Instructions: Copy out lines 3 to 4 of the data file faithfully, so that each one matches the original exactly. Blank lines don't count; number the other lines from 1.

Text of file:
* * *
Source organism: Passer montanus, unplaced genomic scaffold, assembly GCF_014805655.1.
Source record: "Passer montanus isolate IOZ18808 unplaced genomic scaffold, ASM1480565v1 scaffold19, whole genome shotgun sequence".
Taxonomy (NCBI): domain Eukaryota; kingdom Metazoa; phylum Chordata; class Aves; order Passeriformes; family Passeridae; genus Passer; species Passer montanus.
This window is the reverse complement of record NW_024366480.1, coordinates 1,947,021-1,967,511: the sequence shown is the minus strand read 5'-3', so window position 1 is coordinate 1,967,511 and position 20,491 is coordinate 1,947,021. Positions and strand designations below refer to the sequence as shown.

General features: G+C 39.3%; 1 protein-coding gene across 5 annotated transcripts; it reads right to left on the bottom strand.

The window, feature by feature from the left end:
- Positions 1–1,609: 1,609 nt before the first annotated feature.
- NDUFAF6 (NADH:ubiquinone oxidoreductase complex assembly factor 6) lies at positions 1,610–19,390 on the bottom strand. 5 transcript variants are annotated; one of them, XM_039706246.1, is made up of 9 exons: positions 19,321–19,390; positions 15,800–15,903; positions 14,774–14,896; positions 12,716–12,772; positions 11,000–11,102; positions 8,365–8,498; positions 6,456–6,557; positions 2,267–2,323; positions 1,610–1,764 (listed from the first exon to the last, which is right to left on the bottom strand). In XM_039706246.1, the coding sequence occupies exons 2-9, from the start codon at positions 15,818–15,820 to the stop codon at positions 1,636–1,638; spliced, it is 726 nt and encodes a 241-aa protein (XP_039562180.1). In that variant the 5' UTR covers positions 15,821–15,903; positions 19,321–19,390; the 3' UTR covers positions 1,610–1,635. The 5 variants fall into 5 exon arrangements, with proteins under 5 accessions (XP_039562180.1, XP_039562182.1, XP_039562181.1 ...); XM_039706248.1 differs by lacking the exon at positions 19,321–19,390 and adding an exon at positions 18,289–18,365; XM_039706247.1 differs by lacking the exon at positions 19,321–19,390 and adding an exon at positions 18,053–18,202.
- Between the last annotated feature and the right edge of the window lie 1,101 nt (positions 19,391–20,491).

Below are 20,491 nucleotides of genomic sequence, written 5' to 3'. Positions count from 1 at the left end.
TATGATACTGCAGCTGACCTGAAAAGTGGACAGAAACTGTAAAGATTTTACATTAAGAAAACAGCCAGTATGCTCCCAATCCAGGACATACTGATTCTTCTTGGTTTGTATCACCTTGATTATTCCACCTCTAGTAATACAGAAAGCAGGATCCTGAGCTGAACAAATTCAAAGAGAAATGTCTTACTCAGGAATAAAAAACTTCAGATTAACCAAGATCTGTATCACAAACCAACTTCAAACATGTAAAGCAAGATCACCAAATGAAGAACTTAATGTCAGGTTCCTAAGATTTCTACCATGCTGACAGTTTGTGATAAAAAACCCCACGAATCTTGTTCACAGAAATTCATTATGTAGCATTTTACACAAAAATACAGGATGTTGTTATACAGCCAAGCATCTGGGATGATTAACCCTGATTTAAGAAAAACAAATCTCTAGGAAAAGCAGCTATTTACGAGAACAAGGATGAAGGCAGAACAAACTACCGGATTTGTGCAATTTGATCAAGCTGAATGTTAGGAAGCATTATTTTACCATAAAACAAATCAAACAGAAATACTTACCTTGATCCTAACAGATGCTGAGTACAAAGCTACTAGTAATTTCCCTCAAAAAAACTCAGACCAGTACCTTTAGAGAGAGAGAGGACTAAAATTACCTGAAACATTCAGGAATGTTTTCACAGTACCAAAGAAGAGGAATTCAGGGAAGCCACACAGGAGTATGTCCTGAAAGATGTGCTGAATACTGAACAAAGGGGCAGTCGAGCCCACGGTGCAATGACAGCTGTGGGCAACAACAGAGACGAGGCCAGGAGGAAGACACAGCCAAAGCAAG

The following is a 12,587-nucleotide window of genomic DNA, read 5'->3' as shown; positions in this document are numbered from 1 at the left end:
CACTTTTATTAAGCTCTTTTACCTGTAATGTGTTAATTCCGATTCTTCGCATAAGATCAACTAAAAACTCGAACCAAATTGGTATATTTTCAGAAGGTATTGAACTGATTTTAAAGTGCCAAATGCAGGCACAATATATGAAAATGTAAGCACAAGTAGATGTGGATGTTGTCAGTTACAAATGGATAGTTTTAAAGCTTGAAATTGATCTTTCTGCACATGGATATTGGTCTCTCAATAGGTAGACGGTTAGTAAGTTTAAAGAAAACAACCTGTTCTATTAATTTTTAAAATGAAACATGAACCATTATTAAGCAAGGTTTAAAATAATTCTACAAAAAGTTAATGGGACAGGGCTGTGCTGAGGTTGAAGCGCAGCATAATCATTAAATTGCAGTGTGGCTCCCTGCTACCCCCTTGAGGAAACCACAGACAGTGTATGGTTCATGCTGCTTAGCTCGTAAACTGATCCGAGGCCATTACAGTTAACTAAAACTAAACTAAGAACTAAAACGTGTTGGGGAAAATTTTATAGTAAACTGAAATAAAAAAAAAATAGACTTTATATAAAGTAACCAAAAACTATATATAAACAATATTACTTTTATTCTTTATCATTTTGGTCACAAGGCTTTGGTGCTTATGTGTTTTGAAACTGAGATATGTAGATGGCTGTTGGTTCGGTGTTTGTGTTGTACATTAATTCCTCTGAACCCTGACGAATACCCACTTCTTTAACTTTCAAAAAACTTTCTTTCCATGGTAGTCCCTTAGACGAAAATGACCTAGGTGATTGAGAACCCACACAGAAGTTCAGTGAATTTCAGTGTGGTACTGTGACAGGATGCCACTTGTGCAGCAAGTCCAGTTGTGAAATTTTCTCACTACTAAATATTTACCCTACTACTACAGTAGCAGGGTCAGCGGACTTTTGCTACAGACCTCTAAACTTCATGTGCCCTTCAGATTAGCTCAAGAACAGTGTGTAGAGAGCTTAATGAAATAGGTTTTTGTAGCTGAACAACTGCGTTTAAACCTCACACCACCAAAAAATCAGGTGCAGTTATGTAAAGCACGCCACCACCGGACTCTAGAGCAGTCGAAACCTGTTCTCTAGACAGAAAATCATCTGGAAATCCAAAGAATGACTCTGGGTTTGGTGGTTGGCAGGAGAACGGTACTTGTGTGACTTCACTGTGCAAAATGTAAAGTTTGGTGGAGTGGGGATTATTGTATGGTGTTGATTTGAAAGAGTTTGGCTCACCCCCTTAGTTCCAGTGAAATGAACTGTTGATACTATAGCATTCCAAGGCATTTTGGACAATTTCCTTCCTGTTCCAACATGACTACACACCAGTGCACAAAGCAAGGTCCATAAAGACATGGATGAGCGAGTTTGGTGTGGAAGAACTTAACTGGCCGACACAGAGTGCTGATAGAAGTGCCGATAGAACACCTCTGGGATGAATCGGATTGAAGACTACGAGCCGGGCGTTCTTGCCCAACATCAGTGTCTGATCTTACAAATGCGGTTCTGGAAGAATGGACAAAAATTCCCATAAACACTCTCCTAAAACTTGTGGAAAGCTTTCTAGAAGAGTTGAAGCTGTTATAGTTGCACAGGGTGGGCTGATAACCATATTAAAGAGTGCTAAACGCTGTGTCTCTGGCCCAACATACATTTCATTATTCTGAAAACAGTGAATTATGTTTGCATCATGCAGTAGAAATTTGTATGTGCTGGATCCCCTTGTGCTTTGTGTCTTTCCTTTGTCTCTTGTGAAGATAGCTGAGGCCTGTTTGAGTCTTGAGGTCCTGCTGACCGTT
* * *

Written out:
Taxonomy (NCBI): domain Eukaryota; kingdom Metazoa; phylum Chordata; class Aves; order Passeriformes; family Passeridae; genus Passer; species Passer montanus.
This window is the reverse complement of record NW_024366480.1, coordinates 1,947,021-1,967,511: the sequence shown is the minus strand read 5'-3', so window position 1 is coordinate 1,967,511 and position 20,491 is coordinate 1,947,021. Positions and strand designations below refer to the sequence as shown.